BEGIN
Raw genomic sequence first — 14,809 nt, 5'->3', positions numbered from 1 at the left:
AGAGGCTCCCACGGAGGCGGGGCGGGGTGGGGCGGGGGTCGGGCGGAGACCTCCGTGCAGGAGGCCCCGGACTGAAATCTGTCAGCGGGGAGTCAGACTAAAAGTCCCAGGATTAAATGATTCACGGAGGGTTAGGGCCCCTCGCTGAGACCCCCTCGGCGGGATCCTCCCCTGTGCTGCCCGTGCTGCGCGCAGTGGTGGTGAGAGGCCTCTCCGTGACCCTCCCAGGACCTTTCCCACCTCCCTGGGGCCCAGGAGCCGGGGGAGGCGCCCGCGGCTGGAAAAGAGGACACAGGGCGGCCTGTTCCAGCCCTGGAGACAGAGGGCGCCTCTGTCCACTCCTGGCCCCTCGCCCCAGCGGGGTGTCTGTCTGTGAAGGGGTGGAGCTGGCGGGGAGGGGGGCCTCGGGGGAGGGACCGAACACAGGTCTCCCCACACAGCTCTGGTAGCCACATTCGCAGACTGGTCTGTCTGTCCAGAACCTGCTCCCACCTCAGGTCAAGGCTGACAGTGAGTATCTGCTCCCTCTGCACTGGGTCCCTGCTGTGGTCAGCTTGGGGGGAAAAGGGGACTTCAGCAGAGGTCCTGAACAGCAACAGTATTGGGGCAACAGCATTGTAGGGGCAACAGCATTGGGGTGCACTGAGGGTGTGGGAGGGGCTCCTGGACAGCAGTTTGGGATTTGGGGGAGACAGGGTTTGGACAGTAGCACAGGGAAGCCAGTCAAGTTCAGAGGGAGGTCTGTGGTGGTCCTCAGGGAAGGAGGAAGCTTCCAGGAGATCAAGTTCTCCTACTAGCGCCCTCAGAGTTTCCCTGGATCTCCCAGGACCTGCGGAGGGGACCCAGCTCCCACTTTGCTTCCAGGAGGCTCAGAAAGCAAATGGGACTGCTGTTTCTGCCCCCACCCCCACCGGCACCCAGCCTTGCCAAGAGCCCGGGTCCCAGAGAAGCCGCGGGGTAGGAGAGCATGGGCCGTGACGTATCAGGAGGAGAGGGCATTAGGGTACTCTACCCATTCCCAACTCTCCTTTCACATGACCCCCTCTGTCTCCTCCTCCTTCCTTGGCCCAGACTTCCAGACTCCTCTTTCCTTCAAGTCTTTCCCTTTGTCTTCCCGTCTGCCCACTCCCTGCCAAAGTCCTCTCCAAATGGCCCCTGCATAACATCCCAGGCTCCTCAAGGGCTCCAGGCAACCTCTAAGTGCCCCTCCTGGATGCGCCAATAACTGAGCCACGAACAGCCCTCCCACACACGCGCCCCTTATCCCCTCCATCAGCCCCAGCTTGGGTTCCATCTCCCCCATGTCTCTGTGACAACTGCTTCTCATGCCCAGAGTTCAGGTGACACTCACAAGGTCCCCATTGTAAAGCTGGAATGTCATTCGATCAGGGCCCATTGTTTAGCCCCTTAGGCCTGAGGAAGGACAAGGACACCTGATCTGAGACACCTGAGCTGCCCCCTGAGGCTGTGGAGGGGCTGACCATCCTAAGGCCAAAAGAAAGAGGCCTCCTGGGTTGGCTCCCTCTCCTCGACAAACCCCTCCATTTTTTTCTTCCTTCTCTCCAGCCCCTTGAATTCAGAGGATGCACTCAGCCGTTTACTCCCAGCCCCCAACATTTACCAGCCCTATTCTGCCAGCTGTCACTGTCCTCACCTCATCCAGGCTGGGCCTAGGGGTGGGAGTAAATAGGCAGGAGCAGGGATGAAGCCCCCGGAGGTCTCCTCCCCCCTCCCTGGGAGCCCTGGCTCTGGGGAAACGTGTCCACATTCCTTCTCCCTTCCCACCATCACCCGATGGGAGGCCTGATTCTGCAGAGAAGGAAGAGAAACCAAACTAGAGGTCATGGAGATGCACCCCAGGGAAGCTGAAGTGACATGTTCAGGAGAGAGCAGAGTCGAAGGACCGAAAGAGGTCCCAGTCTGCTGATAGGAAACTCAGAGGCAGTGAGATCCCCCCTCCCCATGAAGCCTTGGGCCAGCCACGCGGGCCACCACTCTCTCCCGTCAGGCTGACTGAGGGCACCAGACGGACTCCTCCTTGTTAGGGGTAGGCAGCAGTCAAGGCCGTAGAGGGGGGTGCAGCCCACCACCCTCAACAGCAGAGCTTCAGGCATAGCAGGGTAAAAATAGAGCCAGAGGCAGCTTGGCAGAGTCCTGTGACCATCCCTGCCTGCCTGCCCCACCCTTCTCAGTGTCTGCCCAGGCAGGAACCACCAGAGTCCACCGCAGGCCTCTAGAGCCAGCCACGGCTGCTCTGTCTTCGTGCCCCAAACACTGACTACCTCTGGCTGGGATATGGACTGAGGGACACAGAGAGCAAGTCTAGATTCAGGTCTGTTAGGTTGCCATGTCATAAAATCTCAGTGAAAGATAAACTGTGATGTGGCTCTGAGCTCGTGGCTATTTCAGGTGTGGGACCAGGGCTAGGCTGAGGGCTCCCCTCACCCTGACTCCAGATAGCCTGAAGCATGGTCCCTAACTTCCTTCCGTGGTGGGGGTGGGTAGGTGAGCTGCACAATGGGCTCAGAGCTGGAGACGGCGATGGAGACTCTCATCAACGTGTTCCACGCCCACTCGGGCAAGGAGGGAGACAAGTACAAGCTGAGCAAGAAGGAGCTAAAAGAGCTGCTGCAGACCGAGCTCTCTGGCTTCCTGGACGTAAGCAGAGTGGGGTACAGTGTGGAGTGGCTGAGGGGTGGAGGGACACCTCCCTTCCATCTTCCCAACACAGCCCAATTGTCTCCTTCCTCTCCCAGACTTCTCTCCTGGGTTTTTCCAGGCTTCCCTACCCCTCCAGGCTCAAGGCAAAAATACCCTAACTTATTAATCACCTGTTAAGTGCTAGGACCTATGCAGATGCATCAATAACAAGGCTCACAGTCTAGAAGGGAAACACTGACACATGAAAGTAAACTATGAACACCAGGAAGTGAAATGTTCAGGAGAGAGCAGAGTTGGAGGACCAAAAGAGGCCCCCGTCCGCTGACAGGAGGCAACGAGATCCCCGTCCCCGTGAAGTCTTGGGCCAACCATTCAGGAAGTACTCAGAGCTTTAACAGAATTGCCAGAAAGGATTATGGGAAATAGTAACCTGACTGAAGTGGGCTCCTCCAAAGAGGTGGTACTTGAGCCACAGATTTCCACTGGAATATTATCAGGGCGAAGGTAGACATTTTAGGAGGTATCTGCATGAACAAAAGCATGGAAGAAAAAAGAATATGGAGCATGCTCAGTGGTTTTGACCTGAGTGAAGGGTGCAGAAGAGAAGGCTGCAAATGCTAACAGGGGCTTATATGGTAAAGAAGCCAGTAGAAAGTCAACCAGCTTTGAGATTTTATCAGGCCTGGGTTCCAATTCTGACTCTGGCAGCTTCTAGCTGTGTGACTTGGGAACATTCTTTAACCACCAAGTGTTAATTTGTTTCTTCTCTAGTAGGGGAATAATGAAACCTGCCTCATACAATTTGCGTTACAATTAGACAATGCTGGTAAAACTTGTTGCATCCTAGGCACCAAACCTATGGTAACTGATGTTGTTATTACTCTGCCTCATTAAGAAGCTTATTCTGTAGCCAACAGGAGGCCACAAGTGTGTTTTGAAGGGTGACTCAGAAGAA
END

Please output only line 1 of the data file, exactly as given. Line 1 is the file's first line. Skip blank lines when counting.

Raw genomic sequence first — 14,809 nt, 5'->3', positions numbered from 1 at the left: